Have you thought about how your business is consuming energy? It may just be a facilities cost that only gets looked at when the bills roll in – but if this is the case, you’re in more need than ever to put together a business energy policy.
Documenting an energy policy for your small or medium business is a great way to let investors and employees know your goals and how you are going to achieve them. It should not be a list of idealistic statements, but a working document you can use as an action plan over the selected time period. To make sure you get the most out of your energy plan, here’s a list of suggested topics you should include.
It all starts at the source
How green is the energy your business is using and how green do you want it to be? If renewable energy is high on your list, you should start by looking at your supplier.
Ofgem requires all suppliers to disclose the source of the energy they provide and how their fuel mix compares to the national averages. This should be readily available on everyone’s websites (as an example, you can see Opus Energy’s supply sources here).
Are your business needs being met?
Are you getting the right balance between price and service to meet your needs? Decide what is most important to you in an energy supplier and put your current one to the test. If they aren’t measuring up, mark your diary with a reminder to shop around when your contract is due for renewal.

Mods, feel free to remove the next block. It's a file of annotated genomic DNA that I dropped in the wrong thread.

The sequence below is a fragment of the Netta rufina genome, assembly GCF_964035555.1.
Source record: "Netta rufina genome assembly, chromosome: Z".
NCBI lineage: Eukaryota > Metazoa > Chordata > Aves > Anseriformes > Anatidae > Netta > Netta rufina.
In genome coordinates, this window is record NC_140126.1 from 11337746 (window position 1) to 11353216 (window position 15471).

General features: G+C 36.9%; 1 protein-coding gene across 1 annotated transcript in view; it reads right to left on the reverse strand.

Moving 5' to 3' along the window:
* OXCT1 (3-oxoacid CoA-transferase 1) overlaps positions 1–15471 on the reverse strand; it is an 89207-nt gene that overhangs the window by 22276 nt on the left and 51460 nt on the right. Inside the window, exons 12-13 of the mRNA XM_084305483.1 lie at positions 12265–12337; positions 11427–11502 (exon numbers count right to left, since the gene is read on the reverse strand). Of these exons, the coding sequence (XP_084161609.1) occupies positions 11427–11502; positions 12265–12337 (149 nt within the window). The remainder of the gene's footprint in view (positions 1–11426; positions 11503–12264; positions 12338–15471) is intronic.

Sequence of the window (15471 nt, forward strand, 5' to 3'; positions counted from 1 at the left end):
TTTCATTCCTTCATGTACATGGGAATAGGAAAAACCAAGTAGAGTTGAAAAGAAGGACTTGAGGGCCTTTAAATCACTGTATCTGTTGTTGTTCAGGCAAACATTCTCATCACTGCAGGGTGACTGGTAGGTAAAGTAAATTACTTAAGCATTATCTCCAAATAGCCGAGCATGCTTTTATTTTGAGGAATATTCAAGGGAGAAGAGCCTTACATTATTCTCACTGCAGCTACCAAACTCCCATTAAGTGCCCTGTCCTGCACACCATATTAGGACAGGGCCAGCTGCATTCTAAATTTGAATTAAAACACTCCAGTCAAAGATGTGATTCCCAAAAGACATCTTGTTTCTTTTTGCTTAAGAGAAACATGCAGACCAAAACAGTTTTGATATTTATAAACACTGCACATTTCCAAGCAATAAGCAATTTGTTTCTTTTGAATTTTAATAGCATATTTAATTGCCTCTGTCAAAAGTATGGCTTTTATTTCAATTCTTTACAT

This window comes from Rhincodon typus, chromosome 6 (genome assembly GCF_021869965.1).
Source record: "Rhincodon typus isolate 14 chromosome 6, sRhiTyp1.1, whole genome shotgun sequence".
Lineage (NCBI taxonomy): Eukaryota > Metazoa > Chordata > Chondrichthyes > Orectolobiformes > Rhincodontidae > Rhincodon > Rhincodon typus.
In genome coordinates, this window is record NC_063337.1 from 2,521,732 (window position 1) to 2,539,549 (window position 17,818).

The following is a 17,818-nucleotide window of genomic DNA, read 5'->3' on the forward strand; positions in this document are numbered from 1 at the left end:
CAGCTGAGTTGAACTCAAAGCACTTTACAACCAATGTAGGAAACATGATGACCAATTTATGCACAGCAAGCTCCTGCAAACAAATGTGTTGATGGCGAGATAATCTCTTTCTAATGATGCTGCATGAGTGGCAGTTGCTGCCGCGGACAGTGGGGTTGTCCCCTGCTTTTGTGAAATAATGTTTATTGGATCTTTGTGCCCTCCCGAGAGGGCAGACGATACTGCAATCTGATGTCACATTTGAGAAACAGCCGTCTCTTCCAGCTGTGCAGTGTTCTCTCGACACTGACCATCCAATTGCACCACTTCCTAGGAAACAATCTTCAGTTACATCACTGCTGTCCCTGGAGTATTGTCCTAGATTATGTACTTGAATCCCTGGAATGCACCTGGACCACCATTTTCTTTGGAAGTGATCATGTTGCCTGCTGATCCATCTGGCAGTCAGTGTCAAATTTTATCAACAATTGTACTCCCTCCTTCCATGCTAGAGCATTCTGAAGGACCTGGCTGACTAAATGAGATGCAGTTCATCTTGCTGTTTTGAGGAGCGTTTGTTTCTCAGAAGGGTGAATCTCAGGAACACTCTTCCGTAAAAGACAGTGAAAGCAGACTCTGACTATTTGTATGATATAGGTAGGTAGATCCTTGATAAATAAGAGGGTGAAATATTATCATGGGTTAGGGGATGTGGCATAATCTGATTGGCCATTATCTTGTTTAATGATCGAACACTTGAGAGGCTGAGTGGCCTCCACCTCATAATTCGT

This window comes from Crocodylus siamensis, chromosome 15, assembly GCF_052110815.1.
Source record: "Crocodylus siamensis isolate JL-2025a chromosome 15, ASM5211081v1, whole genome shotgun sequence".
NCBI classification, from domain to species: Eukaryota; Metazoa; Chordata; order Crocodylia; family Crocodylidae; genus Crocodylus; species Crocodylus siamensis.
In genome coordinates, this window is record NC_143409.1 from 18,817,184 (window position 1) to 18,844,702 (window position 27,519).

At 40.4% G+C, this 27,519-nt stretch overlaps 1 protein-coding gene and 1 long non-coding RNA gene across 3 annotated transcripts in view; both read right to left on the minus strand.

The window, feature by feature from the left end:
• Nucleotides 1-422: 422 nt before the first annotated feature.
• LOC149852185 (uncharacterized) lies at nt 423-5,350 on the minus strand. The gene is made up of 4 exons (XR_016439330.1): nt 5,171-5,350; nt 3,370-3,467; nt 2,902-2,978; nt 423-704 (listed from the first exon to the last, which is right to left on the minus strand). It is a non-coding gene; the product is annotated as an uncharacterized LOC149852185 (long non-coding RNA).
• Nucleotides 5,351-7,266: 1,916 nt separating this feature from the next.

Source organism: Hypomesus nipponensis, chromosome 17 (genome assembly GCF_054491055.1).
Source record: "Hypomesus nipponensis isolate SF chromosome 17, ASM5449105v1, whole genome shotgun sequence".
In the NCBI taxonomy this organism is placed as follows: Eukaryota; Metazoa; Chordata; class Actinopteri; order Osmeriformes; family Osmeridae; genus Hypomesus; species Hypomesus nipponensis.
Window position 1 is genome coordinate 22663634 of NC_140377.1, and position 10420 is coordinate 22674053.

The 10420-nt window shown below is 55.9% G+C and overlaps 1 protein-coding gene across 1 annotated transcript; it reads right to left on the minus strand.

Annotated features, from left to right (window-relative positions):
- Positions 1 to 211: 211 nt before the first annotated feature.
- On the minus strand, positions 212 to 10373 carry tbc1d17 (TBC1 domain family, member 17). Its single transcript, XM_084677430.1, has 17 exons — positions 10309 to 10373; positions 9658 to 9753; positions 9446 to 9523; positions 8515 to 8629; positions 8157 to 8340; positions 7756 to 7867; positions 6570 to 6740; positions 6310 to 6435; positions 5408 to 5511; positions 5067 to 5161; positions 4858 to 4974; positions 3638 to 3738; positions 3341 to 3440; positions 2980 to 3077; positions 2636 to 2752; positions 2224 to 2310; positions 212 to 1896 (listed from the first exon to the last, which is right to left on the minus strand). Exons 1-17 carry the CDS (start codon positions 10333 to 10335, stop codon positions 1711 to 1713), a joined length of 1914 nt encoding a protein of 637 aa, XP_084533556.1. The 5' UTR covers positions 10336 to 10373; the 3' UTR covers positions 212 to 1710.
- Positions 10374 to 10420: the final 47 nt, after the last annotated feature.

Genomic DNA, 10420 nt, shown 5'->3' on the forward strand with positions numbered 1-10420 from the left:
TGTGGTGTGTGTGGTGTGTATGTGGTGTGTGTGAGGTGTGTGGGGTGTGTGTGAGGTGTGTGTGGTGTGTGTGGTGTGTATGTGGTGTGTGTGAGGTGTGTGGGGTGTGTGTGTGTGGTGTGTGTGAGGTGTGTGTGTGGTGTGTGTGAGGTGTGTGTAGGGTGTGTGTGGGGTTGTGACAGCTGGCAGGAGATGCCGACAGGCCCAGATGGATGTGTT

Changing behaviour for the better
If you’ve spotted opportunities to reduce energy wastage in the office through behaviour changes, make sure to include them in your plan. Write them up as SMART goals with clear targets and plans on how you will track and measure your improvement.
Don’t forget about investments
Now is the time to start thinking about how important energy consumption will be when you go to buy new appliances and machinery for your business. For planned purchases, book out time in advance to research into the costs and savings potential for the different efficiency levels available.
For unplanned replacements, having an idea in mind of how much more you’d be willing to spend to either reduce energy consumption or get a more environmentally friendly unit can take some of the pressure off when you’re rushing to find a replacement.
Once you’ve written your energy policy, it is critical to make sure that everyone within the business is on board. Depending on size, this could be as simple as reviewing it in an employee meeting or might require more formal approval by the business leadership or the Board. The sooner you get everyone working alongside you, the higher the likelihood that you’ll be able to meet (and hopefully even exceed) your objectives.